Older blog entries for MichaelCrawford (starting at number 205)

Looking for a programming contract

atai, you're right, I was out in the Bay Area last fall looking for work, and the whole place was a hive of high-tech activity.

But what I didn't realize until I found the right job boards is that there is a lot of software work to be found in Canada. One thing that works to my advantage is that many Canadian programmers take work in the US because they can get higher pay there.

I'm married to a Canadian, but I'm still on a work permit, I don't yet have my landed immigrant card. So if I left the country for a contract, there is a small but real chance I could be denied reentry when my contract was done. Americans can travel freely to Canada, but when one has applied to immigrate, there is a presumption that one's application might be denied. I was allowed back in last Fall, as I was fortunate that the customs agent was happy I brought consulting work back with me - that is, I was bringing money into Canada.

I'm certain I can find a contract within Canada. What is not so certain is finding one close to home. There is very little software development anywhere in Atlantic Canada, and most of that is in C#, so that's what I'm learning.

There is a good chance I have found a contract that I can do from home. It's not through an agency, and ironically doesn't seem to have resulted from my plastering the country with my resume. Someone who needed an embedded software consultant just stumbled across my resume in a Google search. It will be in C and C++. I should know by early next week if I've got the job.

Yesterday I was reminded of why I stopped working with headhunters many years ago. I have been applying to the agencies this time around. I got a call from a recruiter wanting me to work in Oregon, and I said "I'm only willing to take onsite work within Canada". And she just hung up the phone. Just "Click". Not even so much as "goodbye". The two recruiters I've spoken to here in Canada were much nicer than that though.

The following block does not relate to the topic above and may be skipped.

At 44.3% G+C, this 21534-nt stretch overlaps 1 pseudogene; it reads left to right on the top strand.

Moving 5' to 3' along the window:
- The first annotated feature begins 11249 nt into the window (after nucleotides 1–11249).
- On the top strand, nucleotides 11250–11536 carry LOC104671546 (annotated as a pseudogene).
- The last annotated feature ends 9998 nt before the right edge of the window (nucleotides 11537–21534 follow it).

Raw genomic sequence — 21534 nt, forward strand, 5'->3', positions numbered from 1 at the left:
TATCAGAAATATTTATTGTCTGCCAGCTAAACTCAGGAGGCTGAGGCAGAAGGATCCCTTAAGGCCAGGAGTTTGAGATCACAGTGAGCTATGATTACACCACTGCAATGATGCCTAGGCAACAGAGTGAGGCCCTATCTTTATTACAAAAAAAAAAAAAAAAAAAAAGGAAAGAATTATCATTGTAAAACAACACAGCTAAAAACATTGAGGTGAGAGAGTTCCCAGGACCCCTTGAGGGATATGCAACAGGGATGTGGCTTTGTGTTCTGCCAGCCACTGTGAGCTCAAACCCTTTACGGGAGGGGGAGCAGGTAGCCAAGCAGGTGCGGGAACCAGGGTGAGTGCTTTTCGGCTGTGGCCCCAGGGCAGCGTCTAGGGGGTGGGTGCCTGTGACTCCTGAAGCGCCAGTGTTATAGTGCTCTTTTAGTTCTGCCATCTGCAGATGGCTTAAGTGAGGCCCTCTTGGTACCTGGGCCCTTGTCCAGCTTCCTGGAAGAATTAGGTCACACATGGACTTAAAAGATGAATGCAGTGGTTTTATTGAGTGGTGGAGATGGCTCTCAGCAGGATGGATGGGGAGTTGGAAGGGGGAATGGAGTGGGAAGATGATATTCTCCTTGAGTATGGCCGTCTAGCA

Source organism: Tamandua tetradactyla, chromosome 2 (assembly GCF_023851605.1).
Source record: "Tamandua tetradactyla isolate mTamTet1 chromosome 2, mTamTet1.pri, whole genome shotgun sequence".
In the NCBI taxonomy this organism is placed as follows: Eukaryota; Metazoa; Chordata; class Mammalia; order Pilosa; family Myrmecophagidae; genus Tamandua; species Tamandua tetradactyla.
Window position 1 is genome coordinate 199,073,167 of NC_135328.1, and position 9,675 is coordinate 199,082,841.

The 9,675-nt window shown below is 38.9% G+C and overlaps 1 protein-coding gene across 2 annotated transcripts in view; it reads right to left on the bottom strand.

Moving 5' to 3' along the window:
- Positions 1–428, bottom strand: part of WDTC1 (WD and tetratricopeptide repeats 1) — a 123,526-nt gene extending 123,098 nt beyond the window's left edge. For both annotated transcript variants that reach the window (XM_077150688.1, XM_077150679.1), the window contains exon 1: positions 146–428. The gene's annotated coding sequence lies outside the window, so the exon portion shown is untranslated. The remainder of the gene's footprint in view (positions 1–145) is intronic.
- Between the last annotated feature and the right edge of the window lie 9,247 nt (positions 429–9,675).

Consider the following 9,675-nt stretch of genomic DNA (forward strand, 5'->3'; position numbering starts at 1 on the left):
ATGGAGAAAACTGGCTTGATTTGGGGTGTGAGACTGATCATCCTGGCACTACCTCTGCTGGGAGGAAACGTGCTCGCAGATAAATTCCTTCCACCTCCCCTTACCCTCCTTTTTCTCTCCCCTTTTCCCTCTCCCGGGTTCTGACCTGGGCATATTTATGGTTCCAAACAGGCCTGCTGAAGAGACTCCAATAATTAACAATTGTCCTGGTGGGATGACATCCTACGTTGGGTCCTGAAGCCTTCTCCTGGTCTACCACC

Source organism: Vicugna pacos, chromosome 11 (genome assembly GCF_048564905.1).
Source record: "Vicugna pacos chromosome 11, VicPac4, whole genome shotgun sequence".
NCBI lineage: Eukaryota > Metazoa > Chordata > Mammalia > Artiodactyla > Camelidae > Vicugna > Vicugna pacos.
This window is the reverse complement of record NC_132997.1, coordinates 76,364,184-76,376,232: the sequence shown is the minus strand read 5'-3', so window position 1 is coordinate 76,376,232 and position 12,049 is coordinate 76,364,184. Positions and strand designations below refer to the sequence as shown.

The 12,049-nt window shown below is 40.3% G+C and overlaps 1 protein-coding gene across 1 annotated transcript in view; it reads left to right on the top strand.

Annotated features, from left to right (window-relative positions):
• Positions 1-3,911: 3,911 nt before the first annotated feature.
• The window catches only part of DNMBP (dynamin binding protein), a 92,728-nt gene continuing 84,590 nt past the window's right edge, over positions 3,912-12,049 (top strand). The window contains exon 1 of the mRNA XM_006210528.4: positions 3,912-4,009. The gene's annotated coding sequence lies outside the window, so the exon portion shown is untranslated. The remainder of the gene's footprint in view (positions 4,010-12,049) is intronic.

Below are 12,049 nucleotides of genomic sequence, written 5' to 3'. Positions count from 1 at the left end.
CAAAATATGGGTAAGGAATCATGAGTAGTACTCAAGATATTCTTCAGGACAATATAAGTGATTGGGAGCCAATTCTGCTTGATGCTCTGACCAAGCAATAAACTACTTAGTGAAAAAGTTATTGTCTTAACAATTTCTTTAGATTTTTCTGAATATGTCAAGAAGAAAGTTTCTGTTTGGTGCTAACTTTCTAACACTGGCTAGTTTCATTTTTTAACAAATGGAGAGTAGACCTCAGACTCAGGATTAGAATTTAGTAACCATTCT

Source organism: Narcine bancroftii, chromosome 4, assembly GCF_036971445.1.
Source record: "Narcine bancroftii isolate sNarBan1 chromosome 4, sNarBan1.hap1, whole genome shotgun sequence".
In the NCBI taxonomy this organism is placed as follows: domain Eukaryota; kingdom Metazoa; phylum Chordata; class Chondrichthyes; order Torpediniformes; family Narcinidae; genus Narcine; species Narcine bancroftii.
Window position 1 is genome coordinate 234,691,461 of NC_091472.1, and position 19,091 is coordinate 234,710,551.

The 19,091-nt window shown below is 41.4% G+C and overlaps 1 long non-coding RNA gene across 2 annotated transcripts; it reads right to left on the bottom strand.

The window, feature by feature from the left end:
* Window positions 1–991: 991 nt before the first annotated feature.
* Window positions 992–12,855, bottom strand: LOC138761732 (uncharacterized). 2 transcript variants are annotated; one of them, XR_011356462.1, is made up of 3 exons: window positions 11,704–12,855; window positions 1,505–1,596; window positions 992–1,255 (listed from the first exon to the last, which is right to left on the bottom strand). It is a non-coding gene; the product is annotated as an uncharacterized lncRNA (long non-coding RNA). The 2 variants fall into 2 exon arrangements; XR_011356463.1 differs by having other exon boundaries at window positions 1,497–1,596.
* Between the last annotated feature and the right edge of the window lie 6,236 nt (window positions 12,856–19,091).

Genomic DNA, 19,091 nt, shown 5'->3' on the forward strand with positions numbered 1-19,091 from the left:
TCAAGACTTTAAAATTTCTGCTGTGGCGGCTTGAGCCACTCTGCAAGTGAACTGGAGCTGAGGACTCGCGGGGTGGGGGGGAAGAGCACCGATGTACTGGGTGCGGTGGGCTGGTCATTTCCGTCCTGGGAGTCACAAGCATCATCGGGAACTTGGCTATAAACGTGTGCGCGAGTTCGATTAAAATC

Test Driven Development in C#

Or actually any of the .Net languages. Visual Studio 2005 has integrated unit testing, but that ties one to both Visual Studio and Windows. I'm working on an ASP.Net app that will run on Mono and Linux.

For both platforms, there is NUnit, which works well (it comes with a full suite of tests for itself, to be run on installation). The API is similar to CPPUnit's, which I've used with great success.


My web hosting service is OK with installing Mono for me to use. I imagine they'll want to see how it works out before making it one of their regular services, but I expect they'll want to in the long run. There aren't many hosting services that support it.

I'm Looking for Work

If you could use a seasoned software consultant who takes pride in his work, have a look at my resume and cover letter. I am available immediately, and will take onsite work anywhere in Canada, or offsite work from my own fully-equipped office.

C#, ASP.Net and Mono

I bought Jesse Liberty's Programming C# after a recruiter in Halifax told me that the only way I'd get a contract anywhere in Atlantic Canada was to put C# on my resume. I chose it after reading its favorable review at the Association of C and C++ Users website. I'm very pleased with my purchase, and recommend it highly - I'm confident that I'll be able to code C# .Net productively within a week. The only other book I think I'll need anytime soon is the C# Cookbook by Teilhet and Hilyard. I'm also liking what I see of C# so far.

I am not at all happy that I might have to work for The Dark Side of the Force. But as Kuro5hin's V said, "Ideals don't pay the bills". May is going to be really tight and June is projected to be about $1400 short of what I need to get by, so last Sunday I sent my resume to every body shop in the Dominion of Canada. There's lots of C++ work starting from Montreal on to the west, but in Nova Scotia, Prince Edward Island, New Brunswick and Newfoundland, there is nothing for me unless I learn C# well enough to convince a client I'm good at it. I'm willing to relocate for the duration of a contract but it sure would be nice not to have to.